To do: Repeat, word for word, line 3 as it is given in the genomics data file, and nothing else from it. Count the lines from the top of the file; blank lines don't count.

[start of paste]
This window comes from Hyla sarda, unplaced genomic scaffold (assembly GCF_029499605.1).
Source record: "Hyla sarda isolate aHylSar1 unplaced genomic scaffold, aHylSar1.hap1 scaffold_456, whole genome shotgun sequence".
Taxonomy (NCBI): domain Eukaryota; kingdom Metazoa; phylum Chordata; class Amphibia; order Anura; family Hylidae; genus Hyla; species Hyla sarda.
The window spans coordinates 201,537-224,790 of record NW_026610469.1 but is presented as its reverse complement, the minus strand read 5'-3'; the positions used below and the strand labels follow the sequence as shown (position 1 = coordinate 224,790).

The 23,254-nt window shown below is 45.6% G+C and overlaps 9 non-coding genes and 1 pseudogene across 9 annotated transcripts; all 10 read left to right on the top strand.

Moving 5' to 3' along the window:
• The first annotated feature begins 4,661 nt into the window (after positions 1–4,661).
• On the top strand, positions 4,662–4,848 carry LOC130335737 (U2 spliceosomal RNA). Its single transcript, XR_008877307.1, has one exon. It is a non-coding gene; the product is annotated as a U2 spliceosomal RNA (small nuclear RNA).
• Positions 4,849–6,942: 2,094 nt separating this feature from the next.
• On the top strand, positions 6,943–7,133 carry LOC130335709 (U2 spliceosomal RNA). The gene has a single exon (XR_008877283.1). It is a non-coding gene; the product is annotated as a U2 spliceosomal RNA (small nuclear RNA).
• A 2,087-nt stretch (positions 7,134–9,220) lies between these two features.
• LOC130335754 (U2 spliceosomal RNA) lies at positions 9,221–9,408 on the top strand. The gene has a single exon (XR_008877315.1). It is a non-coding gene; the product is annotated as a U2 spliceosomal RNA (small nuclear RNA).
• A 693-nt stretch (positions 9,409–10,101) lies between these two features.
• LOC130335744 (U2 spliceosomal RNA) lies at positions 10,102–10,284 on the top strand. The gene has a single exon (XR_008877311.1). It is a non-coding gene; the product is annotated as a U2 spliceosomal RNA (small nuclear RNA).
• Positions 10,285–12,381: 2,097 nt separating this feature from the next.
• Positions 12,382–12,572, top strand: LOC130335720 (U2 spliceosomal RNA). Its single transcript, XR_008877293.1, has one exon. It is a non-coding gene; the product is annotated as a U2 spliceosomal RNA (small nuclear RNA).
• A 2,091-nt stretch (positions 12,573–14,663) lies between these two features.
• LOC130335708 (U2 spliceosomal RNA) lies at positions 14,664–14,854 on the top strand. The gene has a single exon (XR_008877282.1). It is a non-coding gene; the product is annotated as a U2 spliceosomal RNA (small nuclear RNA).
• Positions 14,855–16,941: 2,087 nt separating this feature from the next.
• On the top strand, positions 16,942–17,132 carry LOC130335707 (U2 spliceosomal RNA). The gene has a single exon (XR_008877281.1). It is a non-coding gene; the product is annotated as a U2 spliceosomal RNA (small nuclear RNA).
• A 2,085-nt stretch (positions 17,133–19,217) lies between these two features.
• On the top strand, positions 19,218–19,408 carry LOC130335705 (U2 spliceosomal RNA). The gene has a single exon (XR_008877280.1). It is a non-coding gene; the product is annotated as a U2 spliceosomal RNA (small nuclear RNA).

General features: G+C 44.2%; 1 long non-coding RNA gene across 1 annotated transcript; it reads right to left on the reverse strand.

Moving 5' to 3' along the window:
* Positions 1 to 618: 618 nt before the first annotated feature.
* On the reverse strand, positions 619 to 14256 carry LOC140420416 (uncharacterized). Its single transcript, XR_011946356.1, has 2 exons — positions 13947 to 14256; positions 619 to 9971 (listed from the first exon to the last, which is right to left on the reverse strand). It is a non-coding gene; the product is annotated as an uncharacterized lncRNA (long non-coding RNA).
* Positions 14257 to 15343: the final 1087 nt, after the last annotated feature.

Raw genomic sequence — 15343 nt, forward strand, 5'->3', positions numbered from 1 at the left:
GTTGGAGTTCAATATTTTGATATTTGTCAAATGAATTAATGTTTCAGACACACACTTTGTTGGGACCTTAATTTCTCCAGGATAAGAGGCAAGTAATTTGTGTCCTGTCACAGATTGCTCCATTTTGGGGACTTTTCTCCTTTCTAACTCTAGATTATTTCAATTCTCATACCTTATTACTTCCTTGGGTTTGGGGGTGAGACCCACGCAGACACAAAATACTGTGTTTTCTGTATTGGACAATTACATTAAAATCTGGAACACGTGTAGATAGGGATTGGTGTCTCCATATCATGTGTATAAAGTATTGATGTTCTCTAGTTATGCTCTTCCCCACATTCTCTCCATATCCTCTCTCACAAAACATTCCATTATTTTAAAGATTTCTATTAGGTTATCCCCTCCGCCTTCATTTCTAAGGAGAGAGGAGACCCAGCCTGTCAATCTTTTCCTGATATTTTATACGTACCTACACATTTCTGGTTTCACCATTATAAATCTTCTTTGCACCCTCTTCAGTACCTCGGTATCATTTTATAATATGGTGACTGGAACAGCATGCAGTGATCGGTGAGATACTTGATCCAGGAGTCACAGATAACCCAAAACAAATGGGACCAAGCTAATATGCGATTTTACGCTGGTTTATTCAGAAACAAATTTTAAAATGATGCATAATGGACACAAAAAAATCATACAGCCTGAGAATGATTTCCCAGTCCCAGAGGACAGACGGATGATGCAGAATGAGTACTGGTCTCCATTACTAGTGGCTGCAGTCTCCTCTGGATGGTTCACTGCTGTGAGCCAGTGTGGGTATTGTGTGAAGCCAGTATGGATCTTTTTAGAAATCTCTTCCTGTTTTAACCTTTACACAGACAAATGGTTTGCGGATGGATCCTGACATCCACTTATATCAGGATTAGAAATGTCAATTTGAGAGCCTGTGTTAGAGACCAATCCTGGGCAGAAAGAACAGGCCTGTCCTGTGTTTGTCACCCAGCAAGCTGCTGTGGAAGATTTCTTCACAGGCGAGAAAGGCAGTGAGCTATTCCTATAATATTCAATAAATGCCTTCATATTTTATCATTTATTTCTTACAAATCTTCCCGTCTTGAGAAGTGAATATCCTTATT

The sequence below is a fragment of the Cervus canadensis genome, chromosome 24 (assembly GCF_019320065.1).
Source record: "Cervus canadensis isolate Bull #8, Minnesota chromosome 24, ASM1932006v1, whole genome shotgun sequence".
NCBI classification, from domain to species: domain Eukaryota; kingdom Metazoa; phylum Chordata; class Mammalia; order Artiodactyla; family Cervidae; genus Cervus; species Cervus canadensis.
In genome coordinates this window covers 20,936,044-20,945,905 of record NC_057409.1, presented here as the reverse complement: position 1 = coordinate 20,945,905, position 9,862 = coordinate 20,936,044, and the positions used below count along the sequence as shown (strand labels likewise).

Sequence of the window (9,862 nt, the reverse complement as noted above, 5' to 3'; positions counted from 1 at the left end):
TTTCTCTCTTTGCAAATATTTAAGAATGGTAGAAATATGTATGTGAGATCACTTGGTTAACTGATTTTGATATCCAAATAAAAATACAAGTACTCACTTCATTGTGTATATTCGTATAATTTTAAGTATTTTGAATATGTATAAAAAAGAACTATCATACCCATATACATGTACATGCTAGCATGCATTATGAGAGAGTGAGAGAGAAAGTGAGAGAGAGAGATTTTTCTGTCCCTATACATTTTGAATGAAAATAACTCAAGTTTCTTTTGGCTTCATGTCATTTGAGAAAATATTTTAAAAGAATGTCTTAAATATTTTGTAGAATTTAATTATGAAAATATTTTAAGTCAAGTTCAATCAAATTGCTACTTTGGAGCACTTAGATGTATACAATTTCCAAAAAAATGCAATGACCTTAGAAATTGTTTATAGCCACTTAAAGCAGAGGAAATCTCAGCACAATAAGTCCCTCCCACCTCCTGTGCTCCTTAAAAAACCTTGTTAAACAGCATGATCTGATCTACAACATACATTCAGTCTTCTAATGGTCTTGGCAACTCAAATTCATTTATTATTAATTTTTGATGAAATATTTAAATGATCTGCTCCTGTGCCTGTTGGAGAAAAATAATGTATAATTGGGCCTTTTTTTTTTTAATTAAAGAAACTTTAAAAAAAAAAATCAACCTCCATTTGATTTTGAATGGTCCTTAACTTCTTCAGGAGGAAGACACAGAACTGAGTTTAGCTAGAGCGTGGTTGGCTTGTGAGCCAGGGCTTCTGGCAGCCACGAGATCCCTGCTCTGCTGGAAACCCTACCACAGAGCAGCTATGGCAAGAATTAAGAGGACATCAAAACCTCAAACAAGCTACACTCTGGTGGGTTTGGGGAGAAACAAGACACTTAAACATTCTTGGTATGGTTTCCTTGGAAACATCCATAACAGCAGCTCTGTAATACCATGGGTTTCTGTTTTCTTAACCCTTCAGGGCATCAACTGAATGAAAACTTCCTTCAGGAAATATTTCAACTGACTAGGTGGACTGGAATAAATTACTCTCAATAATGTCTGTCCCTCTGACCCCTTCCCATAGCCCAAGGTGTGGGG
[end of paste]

Taxonomy (NCBI): domain Eukaryota; kingdom Metazoa; phylum Chordata; class Amphibia; order Anura; family Hylidae; genus Hyla; species Hyla sarda.